Russia has plenty of smart technocrats like its central bankers, writes Leonid Bershidsky. The only trouble is that those people toil in the service of a cabal of thugs, starting with Vladimir Putin, essentially cleaning up the messes they leave behind them. “These economists and managers have long since made a pact with the devil: They know what kind of system they’re serving, and they’re part of it.” At some point the thugs will make a mess even the technocrats can’t fix, Leonid warns. Read the whole thing.
You Can’t Spell ‘Tepid Applause’ Without ‘Tesla’
Tesla Inc.’s second-biggest investor after Elon Musk is almost as zealous about the electric-car maker as he is. Just try to resist the infectious enthusiasm coming from this partner of Baillie Gifford & Co., a Scottish fund manager with a $4.5 billion stake in Musk’s electric-car maker: “There is still a good possibility that Tesla will prove entirely and highly successful,” he gushed in an interview published today. Also: “We think there is a chance that we can make a lot of money … but are we certain about it? No, of course not.” Whoa, take a cold shower, fella!
Mark Gilbert points out, with far less sarcasm, that this is slightly less ardor than you want from your biggest outside investor, particularly when your valuation depends in part on unshakable belief in Musk’s superpowers. It’s also not great that the only note Baillie seems to have taken from Musk is his wrongheaded hatred of short-sellers, Mark writes. Read it all.
A fatal Boston-area gas explosion could haunt pipeline operator NiSource Inc. for a long time, if the experience of PG&E Corp. after the San Bruno explosion in 2010 is any guide, writes Liam Denning:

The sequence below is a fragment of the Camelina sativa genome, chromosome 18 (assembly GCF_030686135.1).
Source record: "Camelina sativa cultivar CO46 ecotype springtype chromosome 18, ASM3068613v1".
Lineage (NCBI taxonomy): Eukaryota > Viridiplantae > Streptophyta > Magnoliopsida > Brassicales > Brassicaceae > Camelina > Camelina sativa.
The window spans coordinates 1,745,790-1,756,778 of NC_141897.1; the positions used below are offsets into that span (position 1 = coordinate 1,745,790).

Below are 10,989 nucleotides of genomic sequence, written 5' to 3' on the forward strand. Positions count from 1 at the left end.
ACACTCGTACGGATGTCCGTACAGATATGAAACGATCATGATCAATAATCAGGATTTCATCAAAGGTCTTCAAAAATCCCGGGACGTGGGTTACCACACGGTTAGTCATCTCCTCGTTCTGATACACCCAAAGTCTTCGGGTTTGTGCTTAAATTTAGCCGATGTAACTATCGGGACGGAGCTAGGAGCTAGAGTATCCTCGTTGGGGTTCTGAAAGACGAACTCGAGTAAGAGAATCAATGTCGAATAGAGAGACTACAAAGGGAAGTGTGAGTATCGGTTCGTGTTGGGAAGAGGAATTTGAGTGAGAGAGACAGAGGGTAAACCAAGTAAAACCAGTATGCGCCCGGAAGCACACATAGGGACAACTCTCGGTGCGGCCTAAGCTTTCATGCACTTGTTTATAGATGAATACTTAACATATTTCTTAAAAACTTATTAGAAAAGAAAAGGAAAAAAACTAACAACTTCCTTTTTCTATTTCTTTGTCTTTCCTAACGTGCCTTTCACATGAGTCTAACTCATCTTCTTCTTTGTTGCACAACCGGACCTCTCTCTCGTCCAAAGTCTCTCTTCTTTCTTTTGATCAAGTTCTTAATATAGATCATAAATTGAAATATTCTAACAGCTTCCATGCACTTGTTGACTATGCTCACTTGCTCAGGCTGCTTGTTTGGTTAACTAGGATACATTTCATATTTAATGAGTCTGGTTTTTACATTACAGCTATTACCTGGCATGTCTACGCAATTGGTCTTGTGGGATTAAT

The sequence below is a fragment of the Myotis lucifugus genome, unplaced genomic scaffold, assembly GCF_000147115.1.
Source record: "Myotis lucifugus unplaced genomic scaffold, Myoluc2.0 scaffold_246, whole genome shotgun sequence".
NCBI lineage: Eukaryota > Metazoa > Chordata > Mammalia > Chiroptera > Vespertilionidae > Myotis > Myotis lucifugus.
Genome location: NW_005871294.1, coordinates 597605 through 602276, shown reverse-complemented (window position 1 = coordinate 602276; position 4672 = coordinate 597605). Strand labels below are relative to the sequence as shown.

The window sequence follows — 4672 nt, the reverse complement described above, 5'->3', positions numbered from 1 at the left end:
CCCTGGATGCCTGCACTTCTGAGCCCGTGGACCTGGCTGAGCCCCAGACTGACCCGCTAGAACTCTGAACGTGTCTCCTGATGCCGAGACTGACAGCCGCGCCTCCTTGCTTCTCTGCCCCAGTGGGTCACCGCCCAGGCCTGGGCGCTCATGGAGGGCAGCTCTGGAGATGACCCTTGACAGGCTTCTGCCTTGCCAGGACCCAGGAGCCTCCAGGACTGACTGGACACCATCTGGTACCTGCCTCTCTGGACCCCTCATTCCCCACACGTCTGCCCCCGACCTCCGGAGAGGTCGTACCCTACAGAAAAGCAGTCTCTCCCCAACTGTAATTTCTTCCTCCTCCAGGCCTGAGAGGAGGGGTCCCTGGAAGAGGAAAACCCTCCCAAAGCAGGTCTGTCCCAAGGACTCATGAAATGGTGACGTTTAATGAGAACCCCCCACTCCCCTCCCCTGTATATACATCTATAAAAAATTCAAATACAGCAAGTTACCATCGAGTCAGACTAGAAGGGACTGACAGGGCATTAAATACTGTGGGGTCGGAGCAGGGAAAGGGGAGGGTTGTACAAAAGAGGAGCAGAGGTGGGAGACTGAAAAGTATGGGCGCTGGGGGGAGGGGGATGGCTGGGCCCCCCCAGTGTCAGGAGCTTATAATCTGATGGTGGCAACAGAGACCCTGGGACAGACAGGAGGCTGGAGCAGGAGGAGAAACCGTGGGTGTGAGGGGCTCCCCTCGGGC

The primaries are over, and one pattern that emerged is that the Democrats have Tea-Party-like energy, without all the Tea-Party-like headaches. – Jonathan Bernstein
Not all European right-wing populists fit the typical description. #NotAllEuropeanRightWingPopulists – Leonid Bershidsky
Believe it or not, Theresa May’s Conservative Party has bigger problems than Brexit. – Therese Raphael
Hurricane Florence and Typhoon Mangkhut are the kind of disasters that test the resilience of infrastructure around the world. It doesn’t pass such tests often enough. – Nathaniel Bullard and Miho Kurosaki
The reality of working remotely is less cheery than it seems.
How will police solve murders on Mars?
Is the mysterious evacuation of a New Mexico observatory a sign of alien invasion? It would be irresponsible not to speculate.
DARPA has made it possible to pilot swarms of drones or jets with only your mind. What could possibly go wrong, etc.?
Robotic pants could help people walk again.
A pod of beluga whales seem to have adopted a narwhal.
Here are 60 new books to read this fall.
Note: Please send drone swarms, suggestions and kicker ideas to Mark Gongloff at firstname.lastname@example.org.
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This column does not necessarily reflect the opinion of the editorial board or Bloomberg LP and its owners.
Mark Gongloff is an editor with Bloomberg Opinion. He previously was a managing editor of Fortune.com, ran the Huffington Post's business and technology coverage, and was a columnist, reporter and editor for the Wall Street Journal.